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James Arthur Willoughby (born January 31, 1949 in Salinas, California) is a former relief pitcher in Major League Baseball who played for the San Francisco Giants (1971-74), Boston Red Sox (1975-77) and Chicago White Sox (1978). He batted and threw right-handed. In an eight-season career, Willoughby posted a 26-36 record with a 3.79 ERA in 238 games pitched.

Jim Barr – 1973 Topps #387

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  James Leland Barr (born February 10, 1948 in Lynwood, California) is a former right-handed pitcher in Major League Baseball who played for the San Francisco Giants (1971–1978, 1982–1983) and California Angels (1979–1980). The Giants called Barr up from the minors midway through the 1971 season, and he posted a 1-1 record and a 3.57 ERA in 17 appearances out of the bullpen. He joined the team’s rotation in the middle of 1972 and, despite never pitching a no-hitter or perfect game, that summer set the record for consecutive batters retired. Over the course of two starts, on August 23 and August 29, he retired 41 players in a row. On August 23 against the Pittsburgh Pirates, he walked opposing pitcher Bob Moose to lead off the third inning and then retired the final 21 batters to end the game with a 2-hitter. In his next start, he retired the first 20 St. Louis Cardinals in order before Bernie Carbo earned a seventh inning double. He won that game too, with a complete game 3-hitter.
Barr went on to win at least ten games for the Giants in five straight seasons, from 1973 to 1977. During that time, he finished in the National League’s top ten three times for earned run average and shutouts, twice for complete games and innings pitched, and led the league in 1974 with 1.76 BB/9IP. Following the 1978 campaign, he became a free agent and signed with the California Angels. After winning 10 games in his first year with the Angels, Barr struggled with arm injuries in 1980 and was released prior to the 1981 season. He then signed with the Chicago White Sox and played part of the year for their Edmonton Trappers farm club before being let go again. He made a big league comeback with the Giants in 1982 and appeared in 53 games in both that season and the next.
In all, Barr pitched in 454 games (252 starts), with 64 complete games, 20 shutouts, and 74 games finished. He finished his career with a total of 101 wins, 112 losses, 12 saves, and an ERA of 3.56. Since ending his playing days, Barr was the pitching coach at Sacramento State University for 16 years. Barr’s athletic predisposition has been passed on to his daughters, Betsy and Emmy. Both have played soccer collegiately and professionally. Betsy played soccer at the University of Portland and was a member of the Women’s United Soccer Association (WUSA) after being drafted by the San Jose CyberRays in 2003. Emmy went to Santa Clara University and played three seasons with the Washington Freedom of the WUSA. Additionally, his brother, Mark Barr, pitched in the Boston Red Sox farm system for several years in the 1970s.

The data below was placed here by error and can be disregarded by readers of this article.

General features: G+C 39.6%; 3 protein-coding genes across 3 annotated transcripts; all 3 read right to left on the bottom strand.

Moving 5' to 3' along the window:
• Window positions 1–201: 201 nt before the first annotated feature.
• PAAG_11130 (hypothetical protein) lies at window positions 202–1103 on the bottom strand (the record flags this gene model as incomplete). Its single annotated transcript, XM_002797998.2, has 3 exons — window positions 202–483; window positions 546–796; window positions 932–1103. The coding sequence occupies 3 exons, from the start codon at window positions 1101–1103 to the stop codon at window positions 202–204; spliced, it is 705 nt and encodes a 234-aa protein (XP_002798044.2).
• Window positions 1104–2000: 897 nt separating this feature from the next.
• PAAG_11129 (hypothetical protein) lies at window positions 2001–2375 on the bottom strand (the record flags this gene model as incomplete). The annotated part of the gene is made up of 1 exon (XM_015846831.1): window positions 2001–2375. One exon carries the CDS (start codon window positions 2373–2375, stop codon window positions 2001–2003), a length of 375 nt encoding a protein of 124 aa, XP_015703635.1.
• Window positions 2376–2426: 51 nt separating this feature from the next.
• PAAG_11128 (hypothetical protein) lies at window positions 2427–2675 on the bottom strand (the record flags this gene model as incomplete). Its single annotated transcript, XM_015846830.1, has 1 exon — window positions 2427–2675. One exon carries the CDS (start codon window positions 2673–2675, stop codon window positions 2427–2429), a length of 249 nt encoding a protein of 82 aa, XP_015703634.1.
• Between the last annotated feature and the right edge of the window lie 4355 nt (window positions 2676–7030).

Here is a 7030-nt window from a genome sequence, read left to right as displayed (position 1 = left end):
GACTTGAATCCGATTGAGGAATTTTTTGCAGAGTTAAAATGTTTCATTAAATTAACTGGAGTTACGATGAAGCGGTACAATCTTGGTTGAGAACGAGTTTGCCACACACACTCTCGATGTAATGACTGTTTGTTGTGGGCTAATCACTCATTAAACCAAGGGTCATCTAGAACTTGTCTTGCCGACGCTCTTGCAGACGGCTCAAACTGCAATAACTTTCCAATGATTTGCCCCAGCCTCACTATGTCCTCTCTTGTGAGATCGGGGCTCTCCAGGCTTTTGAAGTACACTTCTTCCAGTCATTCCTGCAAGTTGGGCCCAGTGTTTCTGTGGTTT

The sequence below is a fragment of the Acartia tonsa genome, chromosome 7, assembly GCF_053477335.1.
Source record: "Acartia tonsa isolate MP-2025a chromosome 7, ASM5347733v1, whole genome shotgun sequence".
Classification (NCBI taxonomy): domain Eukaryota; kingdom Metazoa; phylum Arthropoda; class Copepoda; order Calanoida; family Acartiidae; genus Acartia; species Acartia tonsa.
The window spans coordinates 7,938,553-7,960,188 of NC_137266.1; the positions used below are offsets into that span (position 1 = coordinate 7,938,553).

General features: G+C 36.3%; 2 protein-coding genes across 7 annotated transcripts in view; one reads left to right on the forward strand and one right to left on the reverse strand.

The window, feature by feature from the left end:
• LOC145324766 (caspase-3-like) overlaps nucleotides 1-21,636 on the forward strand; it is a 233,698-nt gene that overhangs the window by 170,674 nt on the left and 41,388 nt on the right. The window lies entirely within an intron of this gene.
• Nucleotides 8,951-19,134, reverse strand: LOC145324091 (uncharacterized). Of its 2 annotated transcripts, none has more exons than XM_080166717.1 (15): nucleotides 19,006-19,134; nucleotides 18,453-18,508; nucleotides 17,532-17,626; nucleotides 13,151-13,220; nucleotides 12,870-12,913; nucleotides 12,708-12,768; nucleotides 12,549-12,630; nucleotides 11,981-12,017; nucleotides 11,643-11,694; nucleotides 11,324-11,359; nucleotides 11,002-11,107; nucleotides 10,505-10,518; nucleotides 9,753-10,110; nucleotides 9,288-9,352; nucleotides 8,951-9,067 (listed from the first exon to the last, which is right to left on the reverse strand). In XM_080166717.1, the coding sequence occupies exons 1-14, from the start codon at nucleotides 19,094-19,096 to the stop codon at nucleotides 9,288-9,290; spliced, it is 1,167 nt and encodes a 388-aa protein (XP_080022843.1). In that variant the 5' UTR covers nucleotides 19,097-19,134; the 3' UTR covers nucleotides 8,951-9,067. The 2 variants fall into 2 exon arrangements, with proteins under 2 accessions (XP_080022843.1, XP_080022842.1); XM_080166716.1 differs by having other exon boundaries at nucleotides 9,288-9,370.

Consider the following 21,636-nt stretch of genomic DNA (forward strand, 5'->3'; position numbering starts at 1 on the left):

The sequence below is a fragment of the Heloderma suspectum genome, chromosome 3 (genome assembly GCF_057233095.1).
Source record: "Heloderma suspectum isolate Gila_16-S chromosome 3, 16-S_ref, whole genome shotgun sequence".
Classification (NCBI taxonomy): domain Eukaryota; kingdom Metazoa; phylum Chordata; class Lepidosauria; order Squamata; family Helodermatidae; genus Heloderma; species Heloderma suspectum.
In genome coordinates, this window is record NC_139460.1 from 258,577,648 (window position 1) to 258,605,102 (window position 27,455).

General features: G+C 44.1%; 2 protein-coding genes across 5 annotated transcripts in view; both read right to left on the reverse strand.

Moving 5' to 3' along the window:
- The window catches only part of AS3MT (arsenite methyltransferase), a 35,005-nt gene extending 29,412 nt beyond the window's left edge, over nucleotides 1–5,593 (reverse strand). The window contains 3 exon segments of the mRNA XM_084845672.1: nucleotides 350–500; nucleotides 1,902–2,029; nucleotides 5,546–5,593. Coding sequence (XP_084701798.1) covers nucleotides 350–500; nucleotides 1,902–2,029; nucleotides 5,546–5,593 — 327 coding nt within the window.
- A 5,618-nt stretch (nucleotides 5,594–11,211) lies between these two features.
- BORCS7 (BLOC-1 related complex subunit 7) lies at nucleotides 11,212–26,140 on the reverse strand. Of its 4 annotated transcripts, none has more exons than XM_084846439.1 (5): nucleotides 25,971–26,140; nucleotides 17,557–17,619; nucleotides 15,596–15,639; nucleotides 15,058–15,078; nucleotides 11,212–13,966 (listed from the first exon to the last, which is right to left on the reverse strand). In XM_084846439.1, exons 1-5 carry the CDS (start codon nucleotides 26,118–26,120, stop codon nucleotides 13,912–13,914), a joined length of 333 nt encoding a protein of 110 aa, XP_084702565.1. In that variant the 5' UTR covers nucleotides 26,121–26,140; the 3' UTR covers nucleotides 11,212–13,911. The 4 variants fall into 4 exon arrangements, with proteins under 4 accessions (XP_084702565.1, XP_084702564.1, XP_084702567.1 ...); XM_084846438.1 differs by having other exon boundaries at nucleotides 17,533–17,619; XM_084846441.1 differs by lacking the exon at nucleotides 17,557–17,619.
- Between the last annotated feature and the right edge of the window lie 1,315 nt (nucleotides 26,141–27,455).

Tito Fuentes – 1973 Topps #236


Rigoberto “Tito” Fuentes Peat(born January 4, 1944 in Havana, Cuba) is a retired second baseman who played for 13 seasons in the Major Leagues between 1965 and 1978. Fuentes played for most of his career with the San Francisco Giants where he still remains a fan favorite. The Giants initially signed Fuentes as an 18-year-old amateur before the start of the 1962 season. He was one of the last baseball players signed directly out of Cuba before the United States embargo. Originally debuting in the majors 1965 as a late-season call-up, Fuentes split time between second base and shortstop as a rookie in 1966. He batted .261 in his maiden year while playing solid defense at both positions. He slumped to batting .209 the following year, and subsequently, he spent all of 1968 in the minor leagues. Fuentes returned to the Giants in 1969 and spent the next two seasons as a “utility infielder” before re-gaining his starting spot at second base in 1971. He appeared in the postseason during the 1971 season as his Giants won the NL West title; his two-run home run in Game 1 of the 1971 NLCS helped San Francisco take an early series lead against the Pittsburgh Pirates, but that would turn out to be the Giants’ only win of the best-of-five series. In 1977, Fuentes played with the Detroit Tigers and had a career-best .309 batting average. Despite having his best season, he was not brought back in 1978. The Montreal Expos then purchased his contract. Before the start of the season, however, Fuentes was released. During the year, he signed with the Oakland Athletics, but he was released again after batting just .140 in only 13 games. He retired shortly afterward.

Jerry Johnson – 1973 Topps #248


Jerry Michael Johnson(born December 3, 1943 in Miami, Florida) is a former Major League Baseball pitcher from 1968 through 1977. He batted and threw right-handed. Johnson spent two years with Philadelphia, before moving to the St. Louis Cardinals in a controversial transaction. On October 7, 1969, he was sent by Philadelphia along with Dick Allen and Cookie Rojas to the St. Louis Cardinals in the same trade that brought Tim McCarver, Byron Browne, Joe Horner and Curt Flood to the Phillies. After Flood refused to report to his new team, St. Louis sent Willie Montañez and a minor leaguer to Philadelphia to complete the trade. Flood believed that Major League Baseball’s reserve clause was unfair and appealed his case to the U.S. Supreme Court. Although his legal challenge was unsuccessful, it brought solidarity among ballplayers as they fought against reserve clause and sought free agency.